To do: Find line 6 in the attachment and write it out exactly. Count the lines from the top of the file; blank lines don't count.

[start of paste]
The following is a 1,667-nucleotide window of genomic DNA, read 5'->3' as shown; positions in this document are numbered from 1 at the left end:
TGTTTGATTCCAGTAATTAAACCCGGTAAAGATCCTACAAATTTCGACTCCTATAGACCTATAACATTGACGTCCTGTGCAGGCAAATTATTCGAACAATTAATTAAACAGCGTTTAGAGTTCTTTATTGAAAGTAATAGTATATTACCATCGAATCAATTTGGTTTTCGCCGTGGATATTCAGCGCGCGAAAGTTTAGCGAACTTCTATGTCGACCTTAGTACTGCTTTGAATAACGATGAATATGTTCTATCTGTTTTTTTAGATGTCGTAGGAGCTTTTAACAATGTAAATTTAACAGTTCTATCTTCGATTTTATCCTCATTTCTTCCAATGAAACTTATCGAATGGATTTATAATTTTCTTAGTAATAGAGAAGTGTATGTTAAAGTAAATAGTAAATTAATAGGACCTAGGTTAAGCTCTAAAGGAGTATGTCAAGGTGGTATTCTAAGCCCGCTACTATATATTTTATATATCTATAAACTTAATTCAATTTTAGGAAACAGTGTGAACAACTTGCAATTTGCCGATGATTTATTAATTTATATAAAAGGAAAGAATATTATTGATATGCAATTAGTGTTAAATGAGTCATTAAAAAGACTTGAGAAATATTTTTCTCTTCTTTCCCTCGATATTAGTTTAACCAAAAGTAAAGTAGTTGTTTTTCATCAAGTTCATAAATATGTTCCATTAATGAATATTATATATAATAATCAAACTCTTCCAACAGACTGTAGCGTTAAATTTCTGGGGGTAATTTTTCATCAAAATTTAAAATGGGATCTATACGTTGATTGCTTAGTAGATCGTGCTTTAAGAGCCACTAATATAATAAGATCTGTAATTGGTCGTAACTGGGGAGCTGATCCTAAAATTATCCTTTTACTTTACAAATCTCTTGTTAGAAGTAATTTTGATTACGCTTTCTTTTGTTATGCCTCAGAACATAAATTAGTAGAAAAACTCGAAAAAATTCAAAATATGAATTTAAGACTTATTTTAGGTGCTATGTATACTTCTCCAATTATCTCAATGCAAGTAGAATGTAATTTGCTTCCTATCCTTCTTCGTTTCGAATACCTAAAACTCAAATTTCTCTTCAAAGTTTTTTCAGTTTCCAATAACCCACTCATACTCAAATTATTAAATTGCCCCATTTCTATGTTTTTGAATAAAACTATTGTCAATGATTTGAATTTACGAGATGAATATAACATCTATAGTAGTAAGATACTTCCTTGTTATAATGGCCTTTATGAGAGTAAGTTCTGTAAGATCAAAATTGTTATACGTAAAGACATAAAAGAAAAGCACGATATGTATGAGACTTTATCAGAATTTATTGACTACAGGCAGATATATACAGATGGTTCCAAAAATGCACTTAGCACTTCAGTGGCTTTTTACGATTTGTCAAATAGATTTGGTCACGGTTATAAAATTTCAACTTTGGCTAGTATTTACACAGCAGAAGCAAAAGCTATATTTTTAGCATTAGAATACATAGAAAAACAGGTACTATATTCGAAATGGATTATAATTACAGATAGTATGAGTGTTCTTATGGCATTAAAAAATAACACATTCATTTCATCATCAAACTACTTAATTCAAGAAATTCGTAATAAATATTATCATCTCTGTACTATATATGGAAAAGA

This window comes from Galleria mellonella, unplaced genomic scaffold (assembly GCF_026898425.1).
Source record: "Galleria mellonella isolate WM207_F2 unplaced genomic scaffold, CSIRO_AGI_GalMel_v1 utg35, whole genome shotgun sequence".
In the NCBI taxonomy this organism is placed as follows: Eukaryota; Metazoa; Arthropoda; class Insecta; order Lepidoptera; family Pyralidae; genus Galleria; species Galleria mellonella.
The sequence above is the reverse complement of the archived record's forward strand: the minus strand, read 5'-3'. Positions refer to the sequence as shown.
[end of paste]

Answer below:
The sequence above is the reverse complement of the archived record's forward strand: the minus strand, read 5'-3'. Positions refer to the sequence as shown.